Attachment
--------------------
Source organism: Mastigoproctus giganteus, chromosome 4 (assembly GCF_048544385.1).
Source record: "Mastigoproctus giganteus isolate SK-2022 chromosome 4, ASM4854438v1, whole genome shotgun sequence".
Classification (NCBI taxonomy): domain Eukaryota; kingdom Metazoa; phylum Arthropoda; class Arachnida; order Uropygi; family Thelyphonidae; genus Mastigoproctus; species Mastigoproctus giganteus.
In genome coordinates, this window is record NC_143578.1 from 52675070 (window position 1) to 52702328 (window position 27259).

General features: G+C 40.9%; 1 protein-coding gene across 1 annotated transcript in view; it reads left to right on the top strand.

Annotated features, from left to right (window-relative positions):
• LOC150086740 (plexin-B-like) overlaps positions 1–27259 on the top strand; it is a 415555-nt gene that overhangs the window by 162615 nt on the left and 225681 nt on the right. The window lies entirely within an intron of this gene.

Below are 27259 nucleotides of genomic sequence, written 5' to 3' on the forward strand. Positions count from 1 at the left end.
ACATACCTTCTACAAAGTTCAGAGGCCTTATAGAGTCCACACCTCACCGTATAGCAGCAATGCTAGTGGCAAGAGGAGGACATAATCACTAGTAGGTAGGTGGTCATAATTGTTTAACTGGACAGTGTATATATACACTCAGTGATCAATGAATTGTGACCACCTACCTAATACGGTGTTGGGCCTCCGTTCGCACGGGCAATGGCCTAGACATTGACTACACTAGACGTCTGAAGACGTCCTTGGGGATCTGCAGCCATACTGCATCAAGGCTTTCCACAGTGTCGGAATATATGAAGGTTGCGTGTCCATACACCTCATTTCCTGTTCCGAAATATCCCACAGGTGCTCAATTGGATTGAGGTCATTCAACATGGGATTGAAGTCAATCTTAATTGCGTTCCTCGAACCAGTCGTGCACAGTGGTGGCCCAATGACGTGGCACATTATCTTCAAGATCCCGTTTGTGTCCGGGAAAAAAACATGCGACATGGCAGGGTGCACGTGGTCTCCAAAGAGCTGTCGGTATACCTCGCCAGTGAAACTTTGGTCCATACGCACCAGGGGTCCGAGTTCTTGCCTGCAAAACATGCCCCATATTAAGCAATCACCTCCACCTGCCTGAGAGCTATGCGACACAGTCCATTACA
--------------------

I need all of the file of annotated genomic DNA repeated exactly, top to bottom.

Source organism: Mastigoproctus giganteus, chromosome 4 (assembly GCF_048544385.1).
Source record: "Mastigoproctus giganteus isolate SK-2022 chromosome 4, ASM4854438v1, whole genome shotgun sequence".
Classification (NCBI taxonomy): domain Eukaryota; kingdom Metazoa; phylum Arthropoda; class Arachnida; order Uropygi; family Thelyphonidae; genus Mastigoproctus; species Mastigoproctus giganteus.
In genome coordinates, this window is record NC_143578.1 from 52675070 (window position 1) to 52702328 (window position 27259).

General features: G+C 40.9%; 1 protein-coding gene across 1 annotated transcript in view; it reads left to right on the top strand.

Annotated features, from left to right (window-relative positions):
• LOC150086740 (plexin-B-like) overlaps positions 1–27259 on the top strand; it is a 415555-nt gene that overhangs the window by 162615 nt on the left and 225681 nt on the right. The window lies entirely within an intron of this gene.

Below are 27259 nucleotides of genomic sequence, written 5' to 3' on the forward strand. Positions count from 1 at the left end.
ACATACCTTCTACAAAGTTCAGAGGCCTTATAGAGTCCACACCTCACCGTATAGCAGCAATGCTAGTGGCAAGAGGAGGACATAATCACTAGTAGGTAGGTGGTCATAATTGTTTAACTGGACAGTGTATATATACACTCAGTGATCAATGAATTGTGACCACCTACCTAATACGGTGTTGGGCCTCCGTTCGCACGGGCAATGGCCTAGACATTGACTACACTAGACGTCTGAAGACGTCCTTGGGGATCTGCAGCCATACTGCATCAAGGCTTTCCACAGTGTCGGAATATATGAAGGTTGCGTGTCCATACACCTCATTTCCTGTTCCGAAATATCCCACAGGTGCTCAATTGGATTGAGGTCATTCAACATGGGATTGAAGTCAATCTTAATTGCGTTCCTCGAACCAGTCGTGCACAGTGGTGGCCCAATGACGTGGCACATTATCTTCAAGATCCCGTTTGTGTCCGGGAAAAAAACATGCGACATGGCAGGGTGCACGTGGTCTCCAAAGAGCTGTCGGTATACCTCGCCAGTGAAACTTTGGTCCATACGCACCAGGGGTCCGAGTTCTTGCCTGCAAAACATGCCCCATATTAAGCAATCACCTCCACCTGCCTGAGAGCTATGCGACACAGTCCATTACA